This fall, the World Hunting Association, a new competitive league, will feature 10 hunters in a deer-hunting tournament ... not shooting bullets at anything. In an attempt to lure viewers who may be turned off by gore, the association's planners have dubbed this competition "nonlethal"--meaning that hunters will shoot tranquilizer darts from bows, guns and blowguns, and veterinarians will be on site to attend to the deer after they are hit. "It sits better with the public," says WHA founder David Farbman. "Hunting's not just about the kill."
That's a matter of debate. The National Rifle Association has pronounced the scheme "not hunting," says Andrew Arulanandam, an NRA spokesman, because it runs afoul of hunting ethics. Hunting is about the kill, Arulandam contends, and not about wounding animals with nonlethal darts. "They can possibly injure the animal," he says. "In hunting you are supposed to bring down your animal in the most humane way possible." This "catch and release" hunting has also been condemned by the U.S. Sportsmen's Alliance and the People for the Ethical Treatment of Animals.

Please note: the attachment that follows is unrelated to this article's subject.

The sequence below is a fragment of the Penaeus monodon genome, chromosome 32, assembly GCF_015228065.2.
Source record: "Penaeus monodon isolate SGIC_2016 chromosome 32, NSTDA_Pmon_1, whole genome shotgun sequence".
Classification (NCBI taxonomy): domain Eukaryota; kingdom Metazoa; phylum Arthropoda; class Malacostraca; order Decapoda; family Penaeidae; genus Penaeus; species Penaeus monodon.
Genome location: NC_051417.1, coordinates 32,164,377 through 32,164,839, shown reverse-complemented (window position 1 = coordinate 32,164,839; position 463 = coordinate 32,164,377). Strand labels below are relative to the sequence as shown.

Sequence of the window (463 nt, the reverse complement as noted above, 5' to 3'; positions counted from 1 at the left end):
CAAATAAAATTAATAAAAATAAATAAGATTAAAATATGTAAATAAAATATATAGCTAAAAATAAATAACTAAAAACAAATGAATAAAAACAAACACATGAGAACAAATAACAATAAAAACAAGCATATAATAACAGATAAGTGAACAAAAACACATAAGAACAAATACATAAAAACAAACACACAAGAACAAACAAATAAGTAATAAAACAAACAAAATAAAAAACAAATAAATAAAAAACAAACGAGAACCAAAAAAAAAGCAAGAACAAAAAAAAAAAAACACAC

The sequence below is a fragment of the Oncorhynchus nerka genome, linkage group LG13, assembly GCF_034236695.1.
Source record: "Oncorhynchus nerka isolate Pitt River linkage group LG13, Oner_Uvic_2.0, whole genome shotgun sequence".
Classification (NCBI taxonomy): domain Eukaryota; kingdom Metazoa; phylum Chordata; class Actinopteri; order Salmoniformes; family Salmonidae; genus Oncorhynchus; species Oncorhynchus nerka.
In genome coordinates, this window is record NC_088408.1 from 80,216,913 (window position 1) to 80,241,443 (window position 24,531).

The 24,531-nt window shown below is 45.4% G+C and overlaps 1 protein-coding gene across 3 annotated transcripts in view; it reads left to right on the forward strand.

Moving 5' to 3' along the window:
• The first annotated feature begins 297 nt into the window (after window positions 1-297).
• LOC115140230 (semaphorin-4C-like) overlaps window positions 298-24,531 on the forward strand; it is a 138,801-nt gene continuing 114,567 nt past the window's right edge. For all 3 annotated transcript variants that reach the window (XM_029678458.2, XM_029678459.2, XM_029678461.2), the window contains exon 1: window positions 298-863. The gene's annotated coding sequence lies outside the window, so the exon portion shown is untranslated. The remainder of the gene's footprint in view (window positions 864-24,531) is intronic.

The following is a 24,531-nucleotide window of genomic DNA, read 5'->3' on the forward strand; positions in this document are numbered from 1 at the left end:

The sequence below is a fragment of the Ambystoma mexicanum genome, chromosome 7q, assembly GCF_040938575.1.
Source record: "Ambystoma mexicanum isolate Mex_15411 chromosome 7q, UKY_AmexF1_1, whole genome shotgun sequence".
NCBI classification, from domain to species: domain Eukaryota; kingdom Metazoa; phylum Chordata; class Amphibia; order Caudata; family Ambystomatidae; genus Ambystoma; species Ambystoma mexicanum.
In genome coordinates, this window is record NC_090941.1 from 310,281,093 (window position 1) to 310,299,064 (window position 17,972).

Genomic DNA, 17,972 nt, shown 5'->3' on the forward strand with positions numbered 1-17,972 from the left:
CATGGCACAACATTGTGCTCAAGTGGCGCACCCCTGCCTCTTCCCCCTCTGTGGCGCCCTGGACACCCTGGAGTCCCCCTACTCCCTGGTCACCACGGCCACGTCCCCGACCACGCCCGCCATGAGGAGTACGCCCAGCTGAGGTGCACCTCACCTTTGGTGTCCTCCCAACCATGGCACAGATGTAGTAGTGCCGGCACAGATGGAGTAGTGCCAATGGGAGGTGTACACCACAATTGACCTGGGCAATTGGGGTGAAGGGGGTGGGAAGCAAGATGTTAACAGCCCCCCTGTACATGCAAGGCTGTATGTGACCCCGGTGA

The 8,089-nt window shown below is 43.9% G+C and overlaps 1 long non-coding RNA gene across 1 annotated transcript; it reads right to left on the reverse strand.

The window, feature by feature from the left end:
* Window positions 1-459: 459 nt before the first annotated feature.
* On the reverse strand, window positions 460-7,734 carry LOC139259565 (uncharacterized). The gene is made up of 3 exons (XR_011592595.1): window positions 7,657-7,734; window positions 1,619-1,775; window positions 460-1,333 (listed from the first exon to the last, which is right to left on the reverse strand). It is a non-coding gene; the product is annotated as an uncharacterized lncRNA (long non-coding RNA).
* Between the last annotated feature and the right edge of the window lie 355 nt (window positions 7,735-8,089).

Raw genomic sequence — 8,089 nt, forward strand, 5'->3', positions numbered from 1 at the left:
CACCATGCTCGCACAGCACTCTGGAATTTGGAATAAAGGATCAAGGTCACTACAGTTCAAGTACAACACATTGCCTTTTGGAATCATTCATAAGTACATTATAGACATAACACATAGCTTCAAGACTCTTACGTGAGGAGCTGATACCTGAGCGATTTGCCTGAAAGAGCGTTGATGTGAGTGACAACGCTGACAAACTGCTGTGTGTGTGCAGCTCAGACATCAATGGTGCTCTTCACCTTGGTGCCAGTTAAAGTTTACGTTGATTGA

Karl Zainitzer, one of the hunters who has signed on to compete, doesn't have a problem with the unconventional premise. "People that would never go hunting will now turn this hunting tour on," he says. (Deals are in the works to televise it this fall.) Farbman is similarly unfazed. If this competition doesn't win the hearts and minds of nonhunting fans, he has some other ideas up his sleeve, including donating money to charity and launching a program to feed the hungry--with venison.